The Connection Between Loneliness and Life Meaning
I'm still trying to find the podcast that forecasted what life post-pandemic will be like. Granted, this is one scientist's perspective, and it's somewhat bleak because he doesn't predict life getting back to truly "normal" until 2023. However, one thing really struck me about his forecast--he predicted more and more people will begin flocking to churches and spiritual practices.
Why? According to him, in times of catastrophe, such as the pandemic, people look for meaning in the chaos. They don't find meaning through exercise. They don't find meaning in materialism. They find meaning through a search for God.
When we don't have meaning in our lives, we find it difficult to cope, particularly when we're alone. Therefore, it's important for us to find meaning and purpose to our lives. Here's some of the research I've been finding. Pardon the horrible means of citation--I can't quite figure out how to do footnotes in the Wix blog.
Loneliness is somewhat prevalent in the U.S., with one study finding about 60 percent of the population reporting feeling lonely in 2019—before the pandemic(1). Although many believe older adults suffer from loneliness, one study found(2) that loneliness peaks at the age of 19, which can be problematic since schizophrenia peaks at the age of 20(3).
However, loneliness is a perceived state rather than a physical one(4). We can feel lonely in the presence of others. Even though it’s perceived, it still can contribute to mental, social, and physical suffering. Because loneliness reflects back our own feelings of isolation, it can be difficult to emerge from it.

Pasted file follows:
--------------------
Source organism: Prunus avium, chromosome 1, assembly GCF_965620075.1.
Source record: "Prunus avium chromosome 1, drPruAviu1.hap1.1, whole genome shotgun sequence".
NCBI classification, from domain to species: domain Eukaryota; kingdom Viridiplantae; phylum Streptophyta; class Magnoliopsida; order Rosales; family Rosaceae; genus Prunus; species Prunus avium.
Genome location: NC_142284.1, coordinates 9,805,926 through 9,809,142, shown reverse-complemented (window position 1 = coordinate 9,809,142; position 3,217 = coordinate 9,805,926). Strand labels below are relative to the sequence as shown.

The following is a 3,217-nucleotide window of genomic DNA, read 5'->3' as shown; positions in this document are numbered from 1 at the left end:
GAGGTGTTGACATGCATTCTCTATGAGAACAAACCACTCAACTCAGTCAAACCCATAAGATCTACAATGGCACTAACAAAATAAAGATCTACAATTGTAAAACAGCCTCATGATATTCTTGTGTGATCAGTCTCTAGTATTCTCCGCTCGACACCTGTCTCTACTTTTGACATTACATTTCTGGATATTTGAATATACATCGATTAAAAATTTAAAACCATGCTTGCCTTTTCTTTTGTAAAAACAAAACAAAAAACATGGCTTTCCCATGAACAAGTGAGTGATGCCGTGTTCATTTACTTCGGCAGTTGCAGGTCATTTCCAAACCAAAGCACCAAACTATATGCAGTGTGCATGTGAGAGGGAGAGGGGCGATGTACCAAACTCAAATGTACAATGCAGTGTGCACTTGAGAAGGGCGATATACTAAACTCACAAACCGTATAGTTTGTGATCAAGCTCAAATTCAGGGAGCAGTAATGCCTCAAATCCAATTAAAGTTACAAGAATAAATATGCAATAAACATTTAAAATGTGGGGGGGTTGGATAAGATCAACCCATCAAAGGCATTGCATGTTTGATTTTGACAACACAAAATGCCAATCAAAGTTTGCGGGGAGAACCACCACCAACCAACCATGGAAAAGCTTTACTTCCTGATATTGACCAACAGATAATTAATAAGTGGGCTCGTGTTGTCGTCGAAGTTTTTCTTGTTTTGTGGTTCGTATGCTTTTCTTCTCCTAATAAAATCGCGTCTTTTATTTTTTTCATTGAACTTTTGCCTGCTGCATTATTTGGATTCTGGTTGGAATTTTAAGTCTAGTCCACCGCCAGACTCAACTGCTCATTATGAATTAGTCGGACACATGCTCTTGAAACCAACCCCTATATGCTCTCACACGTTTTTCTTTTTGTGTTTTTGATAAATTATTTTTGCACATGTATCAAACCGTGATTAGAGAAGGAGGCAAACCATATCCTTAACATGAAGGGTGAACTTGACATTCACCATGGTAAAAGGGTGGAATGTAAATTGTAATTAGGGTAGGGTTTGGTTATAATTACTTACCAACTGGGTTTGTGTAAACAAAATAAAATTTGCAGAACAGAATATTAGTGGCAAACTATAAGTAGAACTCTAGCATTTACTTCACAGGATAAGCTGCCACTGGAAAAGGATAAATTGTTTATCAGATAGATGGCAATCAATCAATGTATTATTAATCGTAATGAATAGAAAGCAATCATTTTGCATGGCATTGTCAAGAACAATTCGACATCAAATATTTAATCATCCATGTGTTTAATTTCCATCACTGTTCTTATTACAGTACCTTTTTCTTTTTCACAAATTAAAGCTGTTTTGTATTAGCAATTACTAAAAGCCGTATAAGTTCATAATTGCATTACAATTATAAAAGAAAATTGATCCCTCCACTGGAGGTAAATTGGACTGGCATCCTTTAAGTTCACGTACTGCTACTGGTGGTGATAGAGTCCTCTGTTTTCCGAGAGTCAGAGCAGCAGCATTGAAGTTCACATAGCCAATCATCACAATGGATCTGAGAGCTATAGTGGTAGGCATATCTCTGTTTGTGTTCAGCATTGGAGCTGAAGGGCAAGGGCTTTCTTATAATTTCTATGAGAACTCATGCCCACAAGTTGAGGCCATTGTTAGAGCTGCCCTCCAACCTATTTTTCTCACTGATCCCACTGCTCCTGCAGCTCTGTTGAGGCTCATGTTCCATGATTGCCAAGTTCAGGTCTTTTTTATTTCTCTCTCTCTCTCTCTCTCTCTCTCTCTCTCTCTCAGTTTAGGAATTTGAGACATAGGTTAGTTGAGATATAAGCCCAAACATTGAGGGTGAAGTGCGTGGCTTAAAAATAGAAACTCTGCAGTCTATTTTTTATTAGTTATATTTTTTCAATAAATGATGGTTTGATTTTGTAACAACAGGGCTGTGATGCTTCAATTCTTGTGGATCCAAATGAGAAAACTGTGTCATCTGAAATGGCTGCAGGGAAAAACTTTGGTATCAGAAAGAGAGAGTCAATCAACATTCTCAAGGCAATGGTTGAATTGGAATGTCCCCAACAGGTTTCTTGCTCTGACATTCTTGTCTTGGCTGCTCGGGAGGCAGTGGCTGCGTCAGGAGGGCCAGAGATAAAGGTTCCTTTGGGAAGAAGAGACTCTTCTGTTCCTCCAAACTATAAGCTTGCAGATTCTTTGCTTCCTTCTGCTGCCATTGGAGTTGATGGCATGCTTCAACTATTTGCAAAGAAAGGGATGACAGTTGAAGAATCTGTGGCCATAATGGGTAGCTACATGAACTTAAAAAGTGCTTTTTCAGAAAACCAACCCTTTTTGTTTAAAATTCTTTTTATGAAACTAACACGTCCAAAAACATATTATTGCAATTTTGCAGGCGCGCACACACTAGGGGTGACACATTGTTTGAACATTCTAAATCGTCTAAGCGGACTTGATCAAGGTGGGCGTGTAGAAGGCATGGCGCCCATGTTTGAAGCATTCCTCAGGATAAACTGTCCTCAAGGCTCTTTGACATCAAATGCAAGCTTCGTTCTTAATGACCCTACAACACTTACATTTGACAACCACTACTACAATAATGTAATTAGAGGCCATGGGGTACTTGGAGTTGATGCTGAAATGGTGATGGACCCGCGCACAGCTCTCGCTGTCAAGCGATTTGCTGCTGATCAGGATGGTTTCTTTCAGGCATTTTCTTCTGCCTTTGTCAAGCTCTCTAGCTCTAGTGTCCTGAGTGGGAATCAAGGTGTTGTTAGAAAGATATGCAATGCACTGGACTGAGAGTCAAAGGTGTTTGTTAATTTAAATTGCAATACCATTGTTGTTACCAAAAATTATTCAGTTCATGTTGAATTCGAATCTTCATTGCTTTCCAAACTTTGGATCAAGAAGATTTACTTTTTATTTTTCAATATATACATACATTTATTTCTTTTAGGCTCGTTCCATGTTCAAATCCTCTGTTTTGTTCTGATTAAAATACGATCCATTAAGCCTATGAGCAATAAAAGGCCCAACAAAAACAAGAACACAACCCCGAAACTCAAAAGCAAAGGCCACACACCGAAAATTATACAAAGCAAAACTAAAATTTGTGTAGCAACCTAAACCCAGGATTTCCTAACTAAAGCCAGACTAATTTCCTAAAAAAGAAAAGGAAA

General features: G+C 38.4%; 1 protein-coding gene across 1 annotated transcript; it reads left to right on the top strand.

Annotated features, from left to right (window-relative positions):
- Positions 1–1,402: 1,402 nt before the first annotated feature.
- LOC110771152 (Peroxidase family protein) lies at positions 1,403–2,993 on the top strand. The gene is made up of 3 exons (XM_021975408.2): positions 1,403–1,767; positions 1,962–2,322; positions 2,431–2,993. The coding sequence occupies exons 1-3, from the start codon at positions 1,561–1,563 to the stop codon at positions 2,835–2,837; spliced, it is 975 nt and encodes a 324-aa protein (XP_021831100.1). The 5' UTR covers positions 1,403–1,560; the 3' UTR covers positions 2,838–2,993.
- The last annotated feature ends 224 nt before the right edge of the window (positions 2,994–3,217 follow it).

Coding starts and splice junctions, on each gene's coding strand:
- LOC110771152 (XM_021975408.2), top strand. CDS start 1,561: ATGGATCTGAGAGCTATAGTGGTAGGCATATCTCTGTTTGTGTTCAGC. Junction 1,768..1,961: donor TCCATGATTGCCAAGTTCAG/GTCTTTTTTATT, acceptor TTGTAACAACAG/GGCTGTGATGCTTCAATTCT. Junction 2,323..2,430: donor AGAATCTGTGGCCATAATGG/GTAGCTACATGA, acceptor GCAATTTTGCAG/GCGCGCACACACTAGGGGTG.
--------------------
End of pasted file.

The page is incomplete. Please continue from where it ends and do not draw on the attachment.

When we imbue our feelings of loneliness into any episode of our lives, it adds heavy baggage to our relationships with others. We anxiously cling to others for fear of being alone, and we feel depressed when others don’t feed our need for intimacy.
Experiencing trauma can amplify feelings of loneliness, although the presence of meaning behind the trauma can help combat loneliness(5). What is interesting is that trauma and the search for meaning are negative correlates. In other words, the more someone finds meaning behind and beyond the trauma, the lower the sense of loneliness.
Although loneliness and having life meaning are interdependent, they involve distinct connections in the brain. Research has found that the default network might be key in shifting between feelings of loneliness and life meaning(6).
The default network is a group of brain regions mostly active when we aren’t paying attention to a task before us. It kicks in when we’re daydreaming, ruminating about the past, or engaging in self-reflection—things we might do while alone.
Do our thoughts ruminate on how lonely we are, or do they reflect on our meaning of life?
2 Shovestul B, Han J, Germine L, Dodell- Feder D (2020) Risk factors for loneliness: The high relative importance of age versus other factors. PLoS ONE 15(2): e0229087. https://doi. org/10.1371/journal.pone.0229087
3 Van der Werf M, Hanssen M, Ko ̈hler S, Verkaaik M, Verhey F, van Winkel R, et al. Systematic review and collaborative recalculation of 133 693 incident cases of schizophrenia. Psychological medicine. 2014; 44(1):9–16. https://doi.org/10.1017/S0033291712002796 PMID: 23244442
4 Cacioppo JT, Hawkley LC. Perceived social isolation and cognition. Trends in cognitive sciences. 2009; 13(10):447–54. https://doi.org/10.1016/j.tics.2009.06.005 PMID: 19726219
5 Melissa Zeligman, Melanie Varney, Sara Gheesling & Vanessa Placeres (2019) Trauma, Meaning Making, and Loneliness in College Students, Journal of College Student Psychotherapy, 33:4, 319-331, DOI: 10.1080/87568225.2018.1523700
6 Laetitia Mwilambwe-Tshilobo, Tian Ge, Minqi Chong, Michael A Ferguson, Bratislav Misic, Anthony L Burrow, Richard M Leahy, R Nathan Spreng, Loneliness and meaning in life are reflected in the intrinsic network architecture of the brain, Social Cognitive and Affective Neuroscience, Volume 14, Issue 4, April 2019, Pages 423–433, https://doi.org/10.1093/scan/nsz021